It's testament to David Lynch's resilience that after the worst experience of his career, he returned to the screens with his masterpiece: the surreal neo-noir Blue Velvet. And it's an even greater testament to his charisma that he did so with the same producer who took a bath on Dune.
There's a moment about halfway through Blue Velvet when Dorothy Valens (Isabella Rossellini) turns up on the lawn of Jeffrey's girlfriend Sandy (Kyle MacLachlan and Laura Dern respectively), bruised and distraught and naked, painfully naked. As he looks on in horror and the school jocks who had been harrassing the couple ridicule him, Dorothy cries 'He put his disease in me!' It is a moment of horror, and pain, and also - let's admit it - grotesque humour. I mean could the date have gone any worse?
Freud once said that a nightmare is just a fantasy you can't admit to yourself and Lynch's vision is a queasy mixture of the two. College student, Jeffrey Beaumont is called back to his home town when his father suffers a stroke. Lumberton is a Norman Rockwell vision of such super normality it's actually weird. I mean the town is really obsessed with cutting wood. There are wood motifs everywhere and the radio show use the sound of a chainsaw as part of its jingle. This is probably part of Lynch's memory of his father who worked for the forestry and agriculture authorities. Jeffrey is not particularly bored, other than obviously being upset by his father's health problems but while crossing a field he finds an ear and promptly takes it to the local policeman who offers drily 'Yes, that's a human ear alright.' The policeman's daughter Sandy - who is still at high school - flirts with Jeffrey and reveals that the case has something to do with Dorothy, a nightclub singer who lives in a building nearby. The geography of the small town begins to become clear: the idealized home, the school and hardware store are the daytime versions of Lumberton but the night belongs to industrial wastelands, apartment buildings, brothels and nightclubs.
And here things start to get weird. Playing detective, Jeffrey plots to sneak into Dorothy's apartment, hide and observe. The obvious voyeuristic intent bubbles under the surface in the same way the insects scurry and feast beneath the innocent green of the lawn. Sandy can naively go along with the adventure but only because she also has fantasies of her own, partly regarding Jeffrey, but also to do with an apocalyptic vision of the triumph of goodness. This means that despite her uber-conventional bobby-socker look she is something of a visionary, able to forgive Jeffrey's obvious infidelity. But as with freedom, our fantasy ends where other people's fantasies begin and so Jeffrey finds himself part of a violent menage a trois with Dorothy and local psychopath Frank, played by Dennis Hopper. In his autobiography Room to Dream, Lynch describes a phone call with Hopper in which the eccentric actor, who was now clean and sober, enthused about the part, saying he could play Frank because he was Frank. Lynch replied that it was both very good news and at exactly the same time very bad news.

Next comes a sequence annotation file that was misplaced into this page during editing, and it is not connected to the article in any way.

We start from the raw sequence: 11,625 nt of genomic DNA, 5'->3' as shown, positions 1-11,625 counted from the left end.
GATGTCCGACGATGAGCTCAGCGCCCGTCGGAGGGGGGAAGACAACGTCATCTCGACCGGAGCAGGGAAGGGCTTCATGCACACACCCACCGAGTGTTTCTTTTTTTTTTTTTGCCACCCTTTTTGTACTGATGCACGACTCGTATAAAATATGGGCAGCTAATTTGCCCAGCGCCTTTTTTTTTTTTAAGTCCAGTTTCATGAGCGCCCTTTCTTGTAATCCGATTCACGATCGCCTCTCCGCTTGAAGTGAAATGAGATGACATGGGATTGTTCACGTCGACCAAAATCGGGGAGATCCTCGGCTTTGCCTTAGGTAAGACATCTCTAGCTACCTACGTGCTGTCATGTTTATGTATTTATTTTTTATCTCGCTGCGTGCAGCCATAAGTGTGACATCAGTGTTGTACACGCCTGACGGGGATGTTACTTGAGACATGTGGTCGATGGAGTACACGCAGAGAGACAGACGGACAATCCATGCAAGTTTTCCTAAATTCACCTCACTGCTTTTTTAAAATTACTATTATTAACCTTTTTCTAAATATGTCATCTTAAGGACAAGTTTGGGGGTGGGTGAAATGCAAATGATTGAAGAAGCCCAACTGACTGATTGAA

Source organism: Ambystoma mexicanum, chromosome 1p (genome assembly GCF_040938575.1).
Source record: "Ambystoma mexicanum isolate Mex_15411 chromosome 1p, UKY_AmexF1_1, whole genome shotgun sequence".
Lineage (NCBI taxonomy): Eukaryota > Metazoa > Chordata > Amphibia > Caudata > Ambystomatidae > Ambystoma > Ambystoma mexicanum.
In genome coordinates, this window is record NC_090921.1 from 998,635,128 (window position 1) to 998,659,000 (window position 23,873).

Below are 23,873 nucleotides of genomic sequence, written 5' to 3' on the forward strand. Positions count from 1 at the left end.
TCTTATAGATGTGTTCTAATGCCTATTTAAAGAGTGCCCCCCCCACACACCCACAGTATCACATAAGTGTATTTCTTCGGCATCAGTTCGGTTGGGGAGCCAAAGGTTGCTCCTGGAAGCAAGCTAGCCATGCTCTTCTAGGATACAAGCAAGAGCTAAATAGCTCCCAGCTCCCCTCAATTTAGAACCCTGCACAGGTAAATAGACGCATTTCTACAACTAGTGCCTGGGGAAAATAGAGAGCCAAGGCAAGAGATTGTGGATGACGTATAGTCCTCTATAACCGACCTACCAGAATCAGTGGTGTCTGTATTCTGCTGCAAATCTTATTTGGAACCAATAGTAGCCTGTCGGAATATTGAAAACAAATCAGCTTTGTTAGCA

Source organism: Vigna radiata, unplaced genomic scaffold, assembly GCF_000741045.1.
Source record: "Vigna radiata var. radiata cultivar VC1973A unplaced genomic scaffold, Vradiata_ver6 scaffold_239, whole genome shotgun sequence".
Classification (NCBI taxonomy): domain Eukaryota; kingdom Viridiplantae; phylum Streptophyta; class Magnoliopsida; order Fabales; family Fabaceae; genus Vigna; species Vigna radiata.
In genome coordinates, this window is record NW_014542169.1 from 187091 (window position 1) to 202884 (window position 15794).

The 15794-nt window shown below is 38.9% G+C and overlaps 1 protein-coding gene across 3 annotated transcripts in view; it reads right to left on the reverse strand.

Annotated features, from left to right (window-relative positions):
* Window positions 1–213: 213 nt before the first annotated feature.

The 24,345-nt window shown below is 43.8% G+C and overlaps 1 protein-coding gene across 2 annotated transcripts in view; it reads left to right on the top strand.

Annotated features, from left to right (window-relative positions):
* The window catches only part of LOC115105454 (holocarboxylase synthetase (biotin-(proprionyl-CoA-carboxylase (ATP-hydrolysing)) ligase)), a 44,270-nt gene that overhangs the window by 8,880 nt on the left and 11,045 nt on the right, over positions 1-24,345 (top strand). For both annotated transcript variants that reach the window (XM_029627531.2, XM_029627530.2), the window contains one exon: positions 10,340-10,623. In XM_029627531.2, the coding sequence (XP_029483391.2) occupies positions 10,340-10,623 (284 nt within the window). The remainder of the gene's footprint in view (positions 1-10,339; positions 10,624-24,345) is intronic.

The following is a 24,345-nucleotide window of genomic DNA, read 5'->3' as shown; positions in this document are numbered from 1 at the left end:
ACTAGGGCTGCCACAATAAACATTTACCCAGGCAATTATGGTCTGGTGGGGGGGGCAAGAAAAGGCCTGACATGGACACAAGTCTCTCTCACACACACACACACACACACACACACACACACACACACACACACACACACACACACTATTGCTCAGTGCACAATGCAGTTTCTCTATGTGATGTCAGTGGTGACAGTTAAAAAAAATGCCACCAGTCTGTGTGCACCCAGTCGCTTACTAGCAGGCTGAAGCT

It is quickly revealed that Frank has kidnapped Dorothy's husband and son and is using them to force Dorothy to participate in his own sexual fantasy. This is a complicated psychodrama in which Frank switches from brutal, foul mouthed and violent patriarch to whining babyish child, begging for his 'mommy' and obsessed with Dorothy's vagina. This has little to do with the conventional sex act. When he rapes Dorothy, it is a cartoonishly fast moment that almost immediately ends in his orgasm. Dorothy is likewise fragmented. Forced to play obedient slave, who is not allowed to make eye contact with Frank, she has to then play nurturing mother. With Jeffrey, she embarks on something like a love affair but one which starts with her asserting her dominance, fellating him while holding a large knife. This too is rape. Later, she will demand that Jeffrey hit her during sex and so her status as a victim becomes further complicated. Is this a woman who is playing the victim? Does this make her complicit with her abuse? She is - after all - literally asking for it.
As the film goes on the situation bleeds out into Lumberton more generally as Frank meets Jeffrey and takes his 'neighbor' on a road trip with Dorothy. This involves a trip to a brothel run by Dean Stockwell who lip-syncs to Roy Orbison's In Dreams. Frank's darkness, fuelled by his use of narcotics and unimpeded libido, ends with him beating up Jeffrey. As is ever the case with Lynch's films, there is a very stark moral choice. Am I going to be a good person? in the Elephant Man is now replaced with 'Why do there have to be people like Frank?' Why does evil exist in the world? And more subtly, how involved are we in that evil? How does that evil marry with our own desires, our own hidden fantasies?
I had a friend at school who knew Frank's part word for word. He found Frank funny: 'A ride? What a wonderful idea!' and 'Heineken, fuck that shit!' were frequent quotes. There's a masculine power trip in there. Someone who does what they want regardless of the cost, fulfills his desire and then tearfully pleads to be comforted. As Lynch said, Hopper's embodiment is both very good news and at exactly the same time very bad news. Blue Velvet is seductive and repulsive, revolting and sexy, funny and dark. If it doesn't disturb you, then there is something seriously wrong with you. It lip syncs film noir convention in an uncertain period with a logic that is halfway between sleeping and waking. In short, an American masterpiece.